2015: Delhi’s tryst with Dengue- and why it was so badhttps://indianexpress.com/article/explained/2015-delhis-tryst-with-dengue-and-why-it-was-so-bad/

2015: Delhi’s tryst with Dengue- and why it was so bad

Year 2015 also saw a high mortality rate for dengue with 38 deaths compared to only eight deaths in 2010. In 1996, 423 deaths from dengue were recorded.

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File photo of people suffering from fever get their blood test for dengue at a fever clinic run by a government hospital in New Delhi. (Source: AP)

Delhi saw 15,730 dengue cases in 2015, by far the capital’s worst outbreak in recent years. In 2010, when the last major outbreak took place, over 6,000 cases had been reported. The nearest comparable case load was in 1996 with over 10,200 cases. The year also saw a high mortality rate for dengue with 38 deaths compared to only eight deaths in 2010. In 1996, 423 deaths from dengue were recorded.

These numbers were personified by the tragic news in September, of a couple in South Delhi committing suicide by jumping off the roof of their house together, after their six year son died of dengue. The boy, who was already critical by the time his parents tried to have him admitted to hospital, was allegedly denied admission in four private hospitals because they were out of beds or could not manage his deteriorating condition.The case sparked outrage over hospitals refusing admission to patients diagnosed or suspected of dengue—especially the poorer people.

The state government, did not anticipated the scale of the outbreak and ill-prepared to manage the crisis. The government machinery went into an over drive trying to create additional resources within days. Around 1,000 beds were purchased within four days, disaster wards were opened for dengue patients, and private hospitals were directed to create additional beds in corridors and wards outside — wherever space could be created. Wards were opened up in porta cabins within days. Hospitals awaiting licenses were authorised to start admitting only dengue patients.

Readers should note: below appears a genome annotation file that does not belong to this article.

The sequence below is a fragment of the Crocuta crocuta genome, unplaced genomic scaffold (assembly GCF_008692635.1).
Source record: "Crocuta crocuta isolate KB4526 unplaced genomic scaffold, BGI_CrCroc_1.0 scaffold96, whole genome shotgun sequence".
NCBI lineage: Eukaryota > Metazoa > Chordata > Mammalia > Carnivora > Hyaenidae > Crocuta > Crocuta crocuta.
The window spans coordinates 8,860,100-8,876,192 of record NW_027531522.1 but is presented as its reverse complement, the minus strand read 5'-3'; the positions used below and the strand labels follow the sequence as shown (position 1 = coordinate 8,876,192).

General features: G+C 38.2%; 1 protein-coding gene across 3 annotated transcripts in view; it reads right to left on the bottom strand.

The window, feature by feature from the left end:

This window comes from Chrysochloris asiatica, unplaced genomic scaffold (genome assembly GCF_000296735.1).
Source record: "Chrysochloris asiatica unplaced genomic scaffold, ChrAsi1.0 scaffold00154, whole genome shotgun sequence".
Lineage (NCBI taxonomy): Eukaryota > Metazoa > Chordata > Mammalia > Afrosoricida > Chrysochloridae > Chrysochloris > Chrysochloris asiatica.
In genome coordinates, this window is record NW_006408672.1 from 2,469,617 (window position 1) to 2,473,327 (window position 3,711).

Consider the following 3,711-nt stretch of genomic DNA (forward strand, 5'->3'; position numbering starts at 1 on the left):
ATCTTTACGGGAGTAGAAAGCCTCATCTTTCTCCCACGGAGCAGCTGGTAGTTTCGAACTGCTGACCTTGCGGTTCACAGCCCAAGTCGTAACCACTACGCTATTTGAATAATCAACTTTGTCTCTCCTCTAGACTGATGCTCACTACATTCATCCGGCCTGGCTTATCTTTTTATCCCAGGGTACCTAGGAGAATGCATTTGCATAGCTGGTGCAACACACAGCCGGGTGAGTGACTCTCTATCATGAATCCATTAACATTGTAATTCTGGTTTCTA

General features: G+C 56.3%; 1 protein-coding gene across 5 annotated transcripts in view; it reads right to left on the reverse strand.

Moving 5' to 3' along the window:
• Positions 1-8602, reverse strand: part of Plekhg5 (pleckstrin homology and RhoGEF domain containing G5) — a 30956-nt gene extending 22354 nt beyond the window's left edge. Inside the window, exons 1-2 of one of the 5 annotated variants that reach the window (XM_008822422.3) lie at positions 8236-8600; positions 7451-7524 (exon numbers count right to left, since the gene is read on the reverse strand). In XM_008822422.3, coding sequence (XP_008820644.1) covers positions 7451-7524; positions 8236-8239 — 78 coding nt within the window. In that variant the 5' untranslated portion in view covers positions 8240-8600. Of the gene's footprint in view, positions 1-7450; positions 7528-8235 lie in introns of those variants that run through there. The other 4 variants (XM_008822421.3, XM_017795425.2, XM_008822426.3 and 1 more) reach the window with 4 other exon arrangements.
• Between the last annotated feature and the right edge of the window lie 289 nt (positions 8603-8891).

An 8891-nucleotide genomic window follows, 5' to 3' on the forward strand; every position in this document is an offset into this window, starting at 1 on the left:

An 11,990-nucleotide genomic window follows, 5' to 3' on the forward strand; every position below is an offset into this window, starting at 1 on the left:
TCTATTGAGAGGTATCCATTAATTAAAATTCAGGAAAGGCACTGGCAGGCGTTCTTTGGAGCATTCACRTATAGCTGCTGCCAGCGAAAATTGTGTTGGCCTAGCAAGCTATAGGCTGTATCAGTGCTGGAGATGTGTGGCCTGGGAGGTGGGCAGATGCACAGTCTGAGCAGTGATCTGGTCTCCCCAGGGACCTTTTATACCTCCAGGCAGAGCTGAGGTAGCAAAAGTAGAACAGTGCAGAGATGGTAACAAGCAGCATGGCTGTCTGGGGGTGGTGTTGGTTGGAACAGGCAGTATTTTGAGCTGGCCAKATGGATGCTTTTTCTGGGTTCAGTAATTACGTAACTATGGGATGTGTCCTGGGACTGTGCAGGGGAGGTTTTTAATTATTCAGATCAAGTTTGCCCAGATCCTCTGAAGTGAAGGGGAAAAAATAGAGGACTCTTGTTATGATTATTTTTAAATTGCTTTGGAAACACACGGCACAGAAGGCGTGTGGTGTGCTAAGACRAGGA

Meanwhile, microbiological tests in September to understand the virus at AIIMS and the National Centre for Disease Control (NCDC) showed that it had struck Delhi in its most virulent form. This baffled scientists because according to the cycle of the virus it should have come in a milder form, though the numbers were expected to be high. Type 2 and 4 strains of the virus, both strong strains emerged as the dominant strains in 2015. Type 4 is especially rare in the capital. Barring stray cases in 2003, the type 4 strain of the virus had never been isolated in Delhi.

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The dengue virus has four serotypes, depending on the proteins — called antigens — that make it. They are related, but have minor differences in DNA. Each type has its characteristic symptoms Type 1, the classic dengue fever, and Type 3, which causes high grade fever without shock, are identified as relatively mild serotypes. The severe strains are Type 4, which leads to fever with shock, and Type 2, which causes thrombocytopenia or a drop in platelets, haemorrhagic fever, organ failure and Dengue Shock Syndrome (DSS). Globally, Type 2 has been identified as the most common cause of Dengue Haemorrhagic Fever (DHF).